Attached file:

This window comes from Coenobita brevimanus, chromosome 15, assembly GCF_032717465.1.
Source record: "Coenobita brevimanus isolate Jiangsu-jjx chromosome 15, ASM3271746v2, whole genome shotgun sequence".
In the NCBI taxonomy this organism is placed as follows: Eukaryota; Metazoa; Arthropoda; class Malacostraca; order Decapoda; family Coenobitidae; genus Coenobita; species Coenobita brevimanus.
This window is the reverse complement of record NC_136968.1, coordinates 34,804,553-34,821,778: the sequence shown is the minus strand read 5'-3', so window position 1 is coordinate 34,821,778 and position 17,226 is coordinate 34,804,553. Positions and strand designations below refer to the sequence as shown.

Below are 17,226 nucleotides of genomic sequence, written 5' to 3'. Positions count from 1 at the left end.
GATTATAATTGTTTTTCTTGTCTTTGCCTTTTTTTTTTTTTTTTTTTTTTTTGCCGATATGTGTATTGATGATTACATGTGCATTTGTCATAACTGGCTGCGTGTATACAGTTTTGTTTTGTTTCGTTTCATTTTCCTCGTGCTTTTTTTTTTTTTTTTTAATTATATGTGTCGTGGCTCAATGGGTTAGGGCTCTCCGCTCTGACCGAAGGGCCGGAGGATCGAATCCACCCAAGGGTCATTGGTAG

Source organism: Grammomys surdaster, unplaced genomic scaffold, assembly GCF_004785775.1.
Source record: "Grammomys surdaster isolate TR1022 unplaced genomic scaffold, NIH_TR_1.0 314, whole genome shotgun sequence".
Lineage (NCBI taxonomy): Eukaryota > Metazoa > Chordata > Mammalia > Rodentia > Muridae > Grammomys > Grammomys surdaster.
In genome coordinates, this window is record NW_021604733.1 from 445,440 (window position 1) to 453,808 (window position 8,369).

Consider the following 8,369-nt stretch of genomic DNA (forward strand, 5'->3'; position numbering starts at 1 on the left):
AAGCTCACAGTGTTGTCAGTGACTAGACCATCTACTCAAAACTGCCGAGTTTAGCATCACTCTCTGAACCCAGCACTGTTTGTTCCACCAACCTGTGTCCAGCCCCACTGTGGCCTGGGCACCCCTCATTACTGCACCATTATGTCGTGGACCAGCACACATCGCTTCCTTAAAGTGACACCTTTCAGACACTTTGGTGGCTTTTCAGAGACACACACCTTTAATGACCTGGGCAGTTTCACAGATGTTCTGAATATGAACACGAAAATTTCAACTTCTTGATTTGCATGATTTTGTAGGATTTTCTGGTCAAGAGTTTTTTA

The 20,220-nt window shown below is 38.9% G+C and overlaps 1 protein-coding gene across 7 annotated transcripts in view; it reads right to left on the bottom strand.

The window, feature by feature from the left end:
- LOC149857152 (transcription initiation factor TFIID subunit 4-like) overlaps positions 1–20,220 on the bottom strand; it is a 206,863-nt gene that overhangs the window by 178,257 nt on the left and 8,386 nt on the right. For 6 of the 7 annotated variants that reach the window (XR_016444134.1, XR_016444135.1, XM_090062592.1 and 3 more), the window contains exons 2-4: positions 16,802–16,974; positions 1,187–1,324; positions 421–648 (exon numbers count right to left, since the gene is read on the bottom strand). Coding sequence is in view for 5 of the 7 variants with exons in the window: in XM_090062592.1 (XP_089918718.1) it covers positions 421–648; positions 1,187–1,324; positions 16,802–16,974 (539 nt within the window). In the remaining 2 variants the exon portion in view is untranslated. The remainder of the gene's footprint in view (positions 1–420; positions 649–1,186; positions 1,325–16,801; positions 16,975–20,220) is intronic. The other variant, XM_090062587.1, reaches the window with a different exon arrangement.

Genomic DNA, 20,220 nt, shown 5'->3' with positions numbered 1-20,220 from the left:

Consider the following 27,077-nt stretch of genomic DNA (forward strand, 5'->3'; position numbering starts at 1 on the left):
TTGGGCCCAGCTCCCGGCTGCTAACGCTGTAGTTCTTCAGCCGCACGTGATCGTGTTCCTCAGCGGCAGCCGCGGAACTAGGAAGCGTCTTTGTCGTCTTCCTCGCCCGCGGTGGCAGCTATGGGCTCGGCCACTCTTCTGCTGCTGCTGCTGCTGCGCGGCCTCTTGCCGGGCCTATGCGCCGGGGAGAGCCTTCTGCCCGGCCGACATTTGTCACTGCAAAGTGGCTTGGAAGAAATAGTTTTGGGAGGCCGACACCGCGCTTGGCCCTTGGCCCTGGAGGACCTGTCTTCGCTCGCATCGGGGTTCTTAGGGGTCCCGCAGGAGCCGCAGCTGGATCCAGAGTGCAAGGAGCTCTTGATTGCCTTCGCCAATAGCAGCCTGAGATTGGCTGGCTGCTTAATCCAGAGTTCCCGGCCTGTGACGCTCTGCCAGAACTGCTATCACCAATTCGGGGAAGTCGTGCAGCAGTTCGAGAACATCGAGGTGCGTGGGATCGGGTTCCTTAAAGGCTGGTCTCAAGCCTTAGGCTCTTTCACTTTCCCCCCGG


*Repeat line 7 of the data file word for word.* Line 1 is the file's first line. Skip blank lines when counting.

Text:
Source organism: Grammomys surdaster, unplaced genomic scaffold, assembly GCF_004785775.1.